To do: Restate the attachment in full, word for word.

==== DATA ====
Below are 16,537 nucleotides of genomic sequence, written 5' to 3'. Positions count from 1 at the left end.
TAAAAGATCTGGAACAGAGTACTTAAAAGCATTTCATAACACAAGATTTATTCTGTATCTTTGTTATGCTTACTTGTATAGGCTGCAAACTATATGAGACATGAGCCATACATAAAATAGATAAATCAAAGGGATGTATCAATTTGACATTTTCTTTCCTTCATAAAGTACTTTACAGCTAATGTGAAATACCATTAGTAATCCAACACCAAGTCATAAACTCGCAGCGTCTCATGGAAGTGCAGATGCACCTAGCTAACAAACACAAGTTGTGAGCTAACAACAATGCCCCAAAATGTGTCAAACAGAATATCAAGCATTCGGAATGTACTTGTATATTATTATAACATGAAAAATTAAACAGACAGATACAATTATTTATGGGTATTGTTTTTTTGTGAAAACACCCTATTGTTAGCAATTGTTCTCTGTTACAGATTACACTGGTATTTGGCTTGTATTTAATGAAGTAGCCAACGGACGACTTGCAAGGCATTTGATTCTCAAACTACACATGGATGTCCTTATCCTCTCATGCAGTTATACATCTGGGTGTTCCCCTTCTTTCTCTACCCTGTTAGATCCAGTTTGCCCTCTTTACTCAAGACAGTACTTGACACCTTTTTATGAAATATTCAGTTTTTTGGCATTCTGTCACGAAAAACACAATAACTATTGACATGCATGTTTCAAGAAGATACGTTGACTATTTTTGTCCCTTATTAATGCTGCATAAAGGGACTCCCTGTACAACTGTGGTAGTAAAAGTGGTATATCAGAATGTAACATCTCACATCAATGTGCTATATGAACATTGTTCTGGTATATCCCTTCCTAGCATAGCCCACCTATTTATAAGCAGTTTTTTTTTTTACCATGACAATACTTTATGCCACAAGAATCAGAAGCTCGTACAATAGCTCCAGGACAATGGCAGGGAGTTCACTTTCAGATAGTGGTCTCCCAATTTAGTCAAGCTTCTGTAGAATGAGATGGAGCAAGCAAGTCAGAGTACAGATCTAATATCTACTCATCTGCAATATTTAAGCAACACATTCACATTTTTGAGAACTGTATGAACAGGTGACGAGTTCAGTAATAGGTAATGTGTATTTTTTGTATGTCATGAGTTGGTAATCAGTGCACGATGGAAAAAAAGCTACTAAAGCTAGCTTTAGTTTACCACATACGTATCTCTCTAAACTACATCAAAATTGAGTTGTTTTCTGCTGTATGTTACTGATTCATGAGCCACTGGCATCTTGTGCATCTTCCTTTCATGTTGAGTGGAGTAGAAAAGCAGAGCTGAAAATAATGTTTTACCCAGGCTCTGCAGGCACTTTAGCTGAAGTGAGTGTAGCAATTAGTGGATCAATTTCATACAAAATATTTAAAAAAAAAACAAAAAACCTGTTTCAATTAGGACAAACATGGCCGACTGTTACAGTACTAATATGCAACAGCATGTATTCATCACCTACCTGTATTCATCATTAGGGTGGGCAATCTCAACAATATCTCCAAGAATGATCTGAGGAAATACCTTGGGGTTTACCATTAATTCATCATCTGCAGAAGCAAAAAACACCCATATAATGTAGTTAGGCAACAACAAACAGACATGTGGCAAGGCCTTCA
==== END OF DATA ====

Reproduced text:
Below are 16,537 nucleotides of genomic sequence, written 5' to 3'. Positions count from 1 at the left end.
TAAAAGATCTGGAACAGAGTACTTAAAAGCATTTCATAACACAAGATTTATTCTGTATCTTTGTTATGCTTACTTGTATAGGCTGCAAACTATATGAGACATGAGCCATACATAAAATAGATAAATCAAAGGGATGTATCAATTTGACATTTTCTTTCCTTCATAAAGTACTTTACAGCTAATGTGAAATACCATTAGTAATCCAACACCAAGTCATAAACTCGCAGCGTCTCATGGAAGTGCAGATGCACCTAGCTAACAAACACAAGTTGTGAGCTAACAACAATGCCCCAAAATGTGTCAAACAGAATATCAAGCATTCGGAATGTACTTGTATATTATTATAACATGAAAAATTAAACAGACAGATACAATTATTTATGGGTATTGTTTTTTTGTGAAAACACCCTATTGTTAGCAATTGTTCTCTGTTACAGATTACACTGGTATTTGGCTTGTATTTAATGAAGTAGCCAACGGACGACTTGCAAGGCATTTGATTCTCAAACTACACATGGATGTCCTTATCCTCTCATGCAGTTATACATCTGGGTGTTCCCCTTCTTTCTCTACCCTGTTAGATCCAGTTTGCCCTCTTTACTCAAGACAGTACTTGACACCTTTTTATGAAATATTCAGTTTTTTGGCATTCTGTCACGAAAAACACAATAACTATTGACATGCATGTTTCAAGAAGATACGTTGACTATTTTTGTCCCTTATTAATGCTGCATAAAGGGACTCCCTGTACAACTGTGGTAGTAAAAGTGGTATATCAGAATGTAACATCTCACATCAATGTGCTATATGAACATTGTTCTGGTATATCCCTTCCTAGCATAGCCCACCTATTTATAAGCAGTTTTTTTTTTTACCATGACAATACTTTATGCCACAAGAATCAGAAGCTCGTACAATAGCTCCAGGACAATGGCAGGGAGTTCACTTTCAGATAGTGGTCTCCCAATTTAGTCAAGCTTCTGTAGAATGAGATGGAGCAAGCAAGTCAGAGTACAGATCTAATATCTACTCATCTGCAATATTTAAGCAACACATTCACATTTTTGAGAACTGTATGAACAGGTGACGAGTTCAGTAATAGGTAATGTGTATTTTTTGTATGTCATGAGTTGGTAATCAGTGCACGATGGAAAAAAAGCTACTAAAGCTAGCTTTAGTTTACCACATACGTATCTCTCTAAACTACATCAAAATTGAGTTGTTTTCTGCTGTATGTTACTGATTCATGAGCCACTGGCATCTTGTGCATCTTCCTTTCATGTTGAGTGGAGTAGAAAAGCAGAGCTGAAAATAATGTTTTACCCAGGCTCTGCAGGCACTTTAGCTGAAGTGAGTGTAGCAATTAGTGGATCAATTTCATACAAAATATTTAAAAAAAAAACAAAAAACCTGTTTCAATTAGGACAAACATGGCCGACTGTTACAGTACTAATATGCAACAGCATGTATTCATCACCTACCTGTATTCATCATTAGGGTGGGCAATCTCAACAATATCTCCAAGAATGATCTGAGGAAATACCTTGGGGTTTACCATTAATTCATCATCTGCAGAAGCAAAAAACACCCATATAATGTAGTTAGGCAACAACAAACAGACATGTGGCAAGGCCTTCA